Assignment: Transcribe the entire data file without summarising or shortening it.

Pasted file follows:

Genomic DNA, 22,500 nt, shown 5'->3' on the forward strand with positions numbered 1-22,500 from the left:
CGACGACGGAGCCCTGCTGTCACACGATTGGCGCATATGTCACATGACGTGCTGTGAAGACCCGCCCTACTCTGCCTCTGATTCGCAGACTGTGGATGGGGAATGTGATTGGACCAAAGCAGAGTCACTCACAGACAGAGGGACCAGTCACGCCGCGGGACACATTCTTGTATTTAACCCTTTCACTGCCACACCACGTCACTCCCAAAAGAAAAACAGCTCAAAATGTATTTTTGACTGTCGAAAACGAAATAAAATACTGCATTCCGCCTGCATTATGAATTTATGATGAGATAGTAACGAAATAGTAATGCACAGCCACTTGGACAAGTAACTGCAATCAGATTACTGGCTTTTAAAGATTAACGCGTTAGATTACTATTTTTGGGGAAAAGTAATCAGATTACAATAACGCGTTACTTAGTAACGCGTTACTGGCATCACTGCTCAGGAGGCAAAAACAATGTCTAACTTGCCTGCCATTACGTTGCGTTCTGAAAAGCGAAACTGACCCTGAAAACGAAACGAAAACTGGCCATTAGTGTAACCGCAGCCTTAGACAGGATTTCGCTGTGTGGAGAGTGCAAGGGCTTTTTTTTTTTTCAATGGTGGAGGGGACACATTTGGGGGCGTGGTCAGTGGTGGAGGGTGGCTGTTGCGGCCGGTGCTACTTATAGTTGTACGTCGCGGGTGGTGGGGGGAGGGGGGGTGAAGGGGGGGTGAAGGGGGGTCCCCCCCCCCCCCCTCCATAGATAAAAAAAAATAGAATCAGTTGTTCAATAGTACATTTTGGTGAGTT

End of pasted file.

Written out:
Genomic DNA, 22,500 nt, shown 5'->3' on the forward strand with positions numbered 1-22,500 from the left:
CGACGACGGAGCCCTGCTGTCACACGATTGGCGCATATGTCACATGACGTGCTGTGAAGACCCGCCCTACTCTGCCTCTGATTCGCAGACTGTGGATGGGGAATGTGATTGGACCAAAGCAGAGTCACTCACAGACAGAGGGACCAGTCACGCCGCGGGACACATTCTTGTATTTAACCCTTTCACTGCCACACCACGTCACTCCCAAAAGAAAAACAGCTCAAAATGTATTTTTGACTGTCGAAAACGAAATAAAATACTGCATTCCGCCTGCATTATGAATTTATGATGAGATAGTAACGAAATAGTAATGCACAGCCACTTGGACAAGTAACTGCAATCAGATTACTGGCTTTTAAAGATTAACGCGTTAGATTACTATTTTTGGGGAAAAGTAATCAGATTACAATAACGCGTTACTTAGTAACGCGTTACTGGCATCACTGCTCAGGAGGCAAAAACAATGTCTAACTTGCCTGCCATTACGTTGCGTTCTGAAAAGCGAAACTGACCCTGAAAACGAAACGAAAACTGGCCATTAGTGTAACCGCAGCCTTAGACAGGATTTCGCTGTGTGGAGAGTGCAAGGGCTTTTTTTTTTTTCAATGGTGGAGGGGACACATTTGGGGGCGTGGTCAGTGGTGGAGGGTGGCTGTTGCGGCCGGTGCTACTTATAGTTGTACGTCGCGGGTGGTGGGGGGAGGGGGGGTGAAGGGGGGGTGAAGGGGGGTCCCCCCCCCCCCCCTCCATAGATAAAAAAAAATAGAATCAGTTGTTCAATAGTACATTTTGGTGAGTT